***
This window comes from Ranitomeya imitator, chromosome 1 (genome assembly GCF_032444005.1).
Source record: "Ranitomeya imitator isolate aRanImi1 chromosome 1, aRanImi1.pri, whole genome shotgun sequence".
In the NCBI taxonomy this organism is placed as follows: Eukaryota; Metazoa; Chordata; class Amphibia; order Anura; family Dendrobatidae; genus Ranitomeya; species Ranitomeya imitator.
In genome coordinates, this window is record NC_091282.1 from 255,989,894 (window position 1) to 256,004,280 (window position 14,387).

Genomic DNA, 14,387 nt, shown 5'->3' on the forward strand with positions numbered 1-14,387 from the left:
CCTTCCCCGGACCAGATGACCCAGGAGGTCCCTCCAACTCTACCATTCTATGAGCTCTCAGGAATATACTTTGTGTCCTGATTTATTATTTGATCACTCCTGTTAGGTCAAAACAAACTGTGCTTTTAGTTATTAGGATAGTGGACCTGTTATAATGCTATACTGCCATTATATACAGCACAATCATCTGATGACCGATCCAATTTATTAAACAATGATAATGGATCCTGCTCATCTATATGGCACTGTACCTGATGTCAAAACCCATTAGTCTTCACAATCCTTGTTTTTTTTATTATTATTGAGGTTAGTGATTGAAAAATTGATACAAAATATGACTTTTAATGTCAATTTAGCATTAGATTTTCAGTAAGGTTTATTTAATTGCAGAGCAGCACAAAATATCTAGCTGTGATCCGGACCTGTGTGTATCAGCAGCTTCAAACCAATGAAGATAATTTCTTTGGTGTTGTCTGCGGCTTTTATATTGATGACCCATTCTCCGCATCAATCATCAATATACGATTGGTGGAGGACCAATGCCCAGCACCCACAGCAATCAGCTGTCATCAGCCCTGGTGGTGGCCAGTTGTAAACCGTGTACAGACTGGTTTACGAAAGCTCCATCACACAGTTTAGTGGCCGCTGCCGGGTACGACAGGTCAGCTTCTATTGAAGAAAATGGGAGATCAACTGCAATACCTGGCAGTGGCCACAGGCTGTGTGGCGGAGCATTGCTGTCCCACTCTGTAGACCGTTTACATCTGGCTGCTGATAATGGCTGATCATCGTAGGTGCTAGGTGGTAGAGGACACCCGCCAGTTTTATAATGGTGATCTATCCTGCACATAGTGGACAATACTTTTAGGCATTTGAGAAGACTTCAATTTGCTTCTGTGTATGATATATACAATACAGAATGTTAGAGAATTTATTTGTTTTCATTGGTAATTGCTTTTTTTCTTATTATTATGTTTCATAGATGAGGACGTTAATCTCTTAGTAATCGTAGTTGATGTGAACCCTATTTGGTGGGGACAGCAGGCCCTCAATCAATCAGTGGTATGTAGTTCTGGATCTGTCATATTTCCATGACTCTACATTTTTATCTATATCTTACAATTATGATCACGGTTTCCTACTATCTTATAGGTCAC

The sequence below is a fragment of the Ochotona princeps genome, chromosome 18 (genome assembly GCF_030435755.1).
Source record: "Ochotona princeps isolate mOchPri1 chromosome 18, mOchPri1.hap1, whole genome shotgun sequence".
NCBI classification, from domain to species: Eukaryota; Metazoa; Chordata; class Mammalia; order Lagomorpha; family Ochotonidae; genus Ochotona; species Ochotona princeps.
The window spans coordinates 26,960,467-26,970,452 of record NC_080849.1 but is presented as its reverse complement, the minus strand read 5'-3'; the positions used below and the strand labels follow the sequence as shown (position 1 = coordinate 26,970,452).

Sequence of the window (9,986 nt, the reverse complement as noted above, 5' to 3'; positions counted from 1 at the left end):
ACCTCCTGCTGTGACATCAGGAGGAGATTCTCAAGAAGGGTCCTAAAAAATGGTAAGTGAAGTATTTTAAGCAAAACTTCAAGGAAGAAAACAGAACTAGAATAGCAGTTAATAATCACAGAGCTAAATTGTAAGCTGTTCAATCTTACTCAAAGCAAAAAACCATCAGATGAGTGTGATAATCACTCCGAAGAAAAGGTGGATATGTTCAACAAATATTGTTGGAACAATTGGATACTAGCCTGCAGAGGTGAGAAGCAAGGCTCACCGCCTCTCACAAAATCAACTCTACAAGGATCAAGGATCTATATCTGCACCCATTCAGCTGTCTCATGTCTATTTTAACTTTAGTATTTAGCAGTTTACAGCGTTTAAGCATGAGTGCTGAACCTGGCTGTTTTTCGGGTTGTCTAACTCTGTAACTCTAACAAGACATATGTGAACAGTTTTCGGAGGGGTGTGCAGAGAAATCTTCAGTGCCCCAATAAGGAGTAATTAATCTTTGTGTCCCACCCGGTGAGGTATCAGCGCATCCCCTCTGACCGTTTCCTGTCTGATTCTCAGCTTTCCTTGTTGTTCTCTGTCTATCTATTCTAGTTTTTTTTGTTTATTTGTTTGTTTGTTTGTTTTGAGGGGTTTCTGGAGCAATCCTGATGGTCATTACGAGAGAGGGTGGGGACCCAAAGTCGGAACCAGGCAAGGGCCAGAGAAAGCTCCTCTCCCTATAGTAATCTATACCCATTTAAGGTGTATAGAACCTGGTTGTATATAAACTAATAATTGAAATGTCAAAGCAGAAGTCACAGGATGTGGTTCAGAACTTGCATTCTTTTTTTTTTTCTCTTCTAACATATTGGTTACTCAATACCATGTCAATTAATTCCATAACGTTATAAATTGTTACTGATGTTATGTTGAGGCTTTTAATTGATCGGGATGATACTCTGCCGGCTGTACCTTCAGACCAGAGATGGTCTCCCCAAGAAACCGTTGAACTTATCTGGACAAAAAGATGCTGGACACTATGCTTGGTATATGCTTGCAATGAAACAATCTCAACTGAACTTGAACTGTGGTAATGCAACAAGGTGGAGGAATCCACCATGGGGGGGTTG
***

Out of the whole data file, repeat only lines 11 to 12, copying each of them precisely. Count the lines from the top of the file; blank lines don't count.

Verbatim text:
Sequence of the window (9,986 nt, the reverse complement as noted above, 5' to 3'; positions counted from 1 at the left end):
ACCTCCTGCTGTGACATCAGGAGGAGATTCTCAAGAAGGGTCCTAAAAAATGGTAAGTGAAGTATTTTAAGCAAAACTTCAAGGAAGAAAACAGAACTAGAATAGCAGTTAATAATCACAGAGCTAAATTGTAAGCTGTTCAATCTTACTCAAAGCAAAAAACCATCAGATGAGTGTGATAATCACTCCGAAGAAAAGGTGGATATGTTCAACAAATATTGTTGGAACAATTGGATACTAGCCTGCAGAGGTGAGAAGCAAGGCTCACCGCCTCTCACAAAATCAACTCTACAAGGATCAAGGATCTATATCTGCACCCATTCAGCTGTCTCATGTCTATTTTAACTTTAGTATTTAGCAGTTTACAGCGTTTAAGCATGAGTGCTGAACCTGGCTGTTTTTCGGGTTGTCTAACTCTGTAACTCTAACAAGACATATGTGAACAGTTTTCGGAGGGGTGTGCAGAGAAATCTTCAGTGCCCCAATAAGGAGTAATTAATCTTTGTGTCCCACCCGGTGAGGTATCAGCGCATCCCCTCTGACCGTTTCCTGTCTGATTCTCAGCTTTCCTTGTTGTTCTCTGTCTATCTATTCTAGTTTTTTTTGTTTATTTGTTTGTTTGTTTGTTTTGAGGGGTTTCTGGAGCAATCCTGATGGTCATTACGAGAGAGGGTGGGGACCCAAAGTCGGAACCAGGCAAGGGCCAGAGAAAGCTCCTCTCCCTATAGTAATCTATACCCATTTAAGGTGTATAGAACCTGGTTGTATATAAACTAATAATTGAAATGTCAAAGCAGAAGTCACAGGATGTGGTTCAGAACTTGCATTCTTTTTTTTTTTCTCTTCTAACATATTGGTTACTCAATACCATGTCAATTAATTCCATAACGTTATAAATTGTTACTGATGTTATGTTGAGGCTTTTAATTGATCGGGATGATACTCTGCCGGCTGTACCTTCAGACCAGAGATGGTCTCCCCAAGAAACCGTTGAACTTATCTGGACAAAAAGATGCTGGACACTATGCTTGGTATATGCTTGCAATGAAACAATCTCAACTGAACTTGAACTGTGGTAATGCAACAAGGTGGAGGAATCCACCATGGGGGGGTTG